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J Matern Fetal Neonatal Med. 2013 May;26(8):768-71. doi: 10.3109/14767058.2012.755161. Epub 2013 Jan 15.

Challenges in the peer review of systematic reviews and meta-analyses.

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  • 1Department of Obstetrics and Gynecology, Winthrop University Hospital, Mineola, USA.



To assess the role of the referees in assisting the peer review process of systematic reviews and meta-analyses.


A one-page questionnaire was mailed to 1391 referees of two journals, the American Journal of Obstetrics and Gynecology and Obstetrics and Gynecology. The referees were asked how often they verified by their own independent analysis 11 key items related to the methodology and statistical analysis of systematic reviews and meta-analyses. Response categories included "always", "frequently" (>50% of the time), "infrequently" (≤ 50% of the time) and "never". A second and a third mailing was sent to the non-respondents.


42 mailings were returned because of change of address. Of the remaining 1349 referees, 272 responded (response rate 20%). Of the 272 respondents, 159 (58%) had previously reviewed articles dealing with systematic reviews or meta-analyses. The responses varied according to the key items in the questions but the referees used their own independent analyses "always" in only 2%-17% of the time. The rates of "infrequently" or "never" responses combined together ranged from 51% to 86% for the various key items.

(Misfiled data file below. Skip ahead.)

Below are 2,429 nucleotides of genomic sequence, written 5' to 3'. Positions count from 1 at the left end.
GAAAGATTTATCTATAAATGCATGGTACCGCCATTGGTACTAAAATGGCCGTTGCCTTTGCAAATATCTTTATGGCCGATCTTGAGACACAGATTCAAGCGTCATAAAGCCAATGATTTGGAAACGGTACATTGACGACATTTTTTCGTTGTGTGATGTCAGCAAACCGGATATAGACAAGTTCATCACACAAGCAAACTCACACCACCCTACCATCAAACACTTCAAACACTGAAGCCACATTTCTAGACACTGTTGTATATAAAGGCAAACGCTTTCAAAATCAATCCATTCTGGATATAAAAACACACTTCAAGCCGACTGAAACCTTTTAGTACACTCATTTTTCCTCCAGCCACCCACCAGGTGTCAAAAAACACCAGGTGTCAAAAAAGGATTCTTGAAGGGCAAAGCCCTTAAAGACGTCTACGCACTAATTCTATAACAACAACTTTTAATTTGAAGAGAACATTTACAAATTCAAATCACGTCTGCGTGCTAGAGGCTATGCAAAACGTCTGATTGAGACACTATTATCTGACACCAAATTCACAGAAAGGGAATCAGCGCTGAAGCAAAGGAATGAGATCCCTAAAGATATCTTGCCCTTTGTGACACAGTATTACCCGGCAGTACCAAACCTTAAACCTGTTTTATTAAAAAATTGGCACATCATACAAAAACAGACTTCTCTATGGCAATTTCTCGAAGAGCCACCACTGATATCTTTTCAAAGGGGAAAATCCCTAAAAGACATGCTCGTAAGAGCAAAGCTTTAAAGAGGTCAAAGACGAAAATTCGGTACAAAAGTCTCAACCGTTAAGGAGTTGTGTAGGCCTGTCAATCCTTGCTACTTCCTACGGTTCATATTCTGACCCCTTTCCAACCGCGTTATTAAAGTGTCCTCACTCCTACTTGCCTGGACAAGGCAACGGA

The overwhelming majority of the referees do not verify, by their own independent analysis, key items related to methodology and statistical analysis of submitted systematic reviews and meta-analyses.

[PubMed - indexed for MEDLINE]
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